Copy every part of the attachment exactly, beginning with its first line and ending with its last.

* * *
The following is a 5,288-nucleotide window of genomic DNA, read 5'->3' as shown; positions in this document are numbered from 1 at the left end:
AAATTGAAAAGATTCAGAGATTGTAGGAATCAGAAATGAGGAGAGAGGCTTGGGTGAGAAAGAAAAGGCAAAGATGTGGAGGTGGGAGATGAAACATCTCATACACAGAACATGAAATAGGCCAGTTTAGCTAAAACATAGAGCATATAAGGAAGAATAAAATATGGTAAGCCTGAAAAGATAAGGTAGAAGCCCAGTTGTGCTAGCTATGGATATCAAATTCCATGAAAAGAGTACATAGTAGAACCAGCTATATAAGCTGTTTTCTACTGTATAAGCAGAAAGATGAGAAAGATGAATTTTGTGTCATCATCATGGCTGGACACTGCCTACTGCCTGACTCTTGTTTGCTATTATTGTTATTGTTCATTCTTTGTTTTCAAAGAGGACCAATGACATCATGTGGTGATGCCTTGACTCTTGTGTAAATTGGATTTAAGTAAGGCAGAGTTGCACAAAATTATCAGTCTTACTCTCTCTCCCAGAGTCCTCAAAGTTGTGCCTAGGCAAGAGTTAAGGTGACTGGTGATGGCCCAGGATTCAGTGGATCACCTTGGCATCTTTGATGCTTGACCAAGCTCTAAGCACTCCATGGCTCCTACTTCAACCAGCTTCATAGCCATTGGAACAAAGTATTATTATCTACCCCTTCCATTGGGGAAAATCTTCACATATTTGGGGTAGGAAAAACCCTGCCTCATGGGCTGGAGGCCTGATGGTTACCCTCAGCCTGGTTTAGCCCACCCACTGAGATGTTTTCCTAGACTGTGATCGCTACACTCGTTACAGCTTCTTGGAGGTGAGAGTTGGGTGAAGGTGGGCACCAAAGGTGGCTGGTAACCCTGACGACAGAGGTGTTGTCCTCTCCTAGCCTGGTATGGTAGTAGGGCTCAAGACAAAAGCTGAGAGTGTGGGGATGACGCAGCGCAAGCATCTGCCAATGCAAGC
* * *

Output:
The following is a 5,288-nucleotide window of genomic DNA, read 5'->3' as shown; positions in this document are numbered from 1 at the left end:
AAATTGAAAAGATTCAGAGATTGTAGGAATCAGAAATGAGGAGAGAGGCTTGGGTGAGAAAGAAAAGGCAAAGATGTGGAGGTGGGAGATGAAACATCTCATACACAGAACATGAAATAGGCCAGTTTAGCTAAAACATAGAGCATATAAGGAAGAATAAAATATGGTAAGCCTGAAAAGATAAGGTAGAAGCCCAGTTGTGCTAGCTATGGATATCAAATTCCATGAAAAGAGTACATAGTAGAACCAGCTATATAAGCTGTTTTCTACTGTATAAGCAGAAAGATGAGAAAGATGAATTTTGTGTCATCATCATGGCTGGACACTGCCTACTGCCTGACTCTTGTTTGCTATTATTGTTATTGTTCATTCTTTGTTTTCAAAGAGGACCAATGACATCATGTGGTGATGCCTTGACTCTTGTGTAAATTGGATTTAAGTAAGGCAGAGTTGCACAAAATTATCAGTCTTACTCTCTCTCCCAGAGTCCTCAAAGTTGTGCCTAGGCAAGAGTTAAGGTGACTGGTGATGGCCCAGGATTCAGTGGATCACCTTGGCATCTTTGATGCTTGACCAAGCTCTAAGCACTCCATGGCTCCTACTTCAACCAGCTTCATAGCCATTGGAACAAAGTATTATTATCTACCCCTTCCATTGGGGAAAATCTTCACATATTTGGGGTAGGAAAAACCCTGCCTCATGGGCTGGAGGCCTGATGGTTACCCTCAGCCTGGTTTAGCCCACCCACTGAGATGTTTTCCTAGACTGTGATCGCTACACTCGTTACAGCTTCTTGGAGGTGAGAGTTGGGTGAAGGTGGGCACCAAAGGTGGCTGGTAACCCTGACGACAGAGGTGTTGTCCTCTCCTAGCCTGGTATGGTAGTAGGGCTCAAGACAAAAGCTGAGAGTGTGGGGATGACGCAGCGCAAGCATCTGCCAATGCAAGC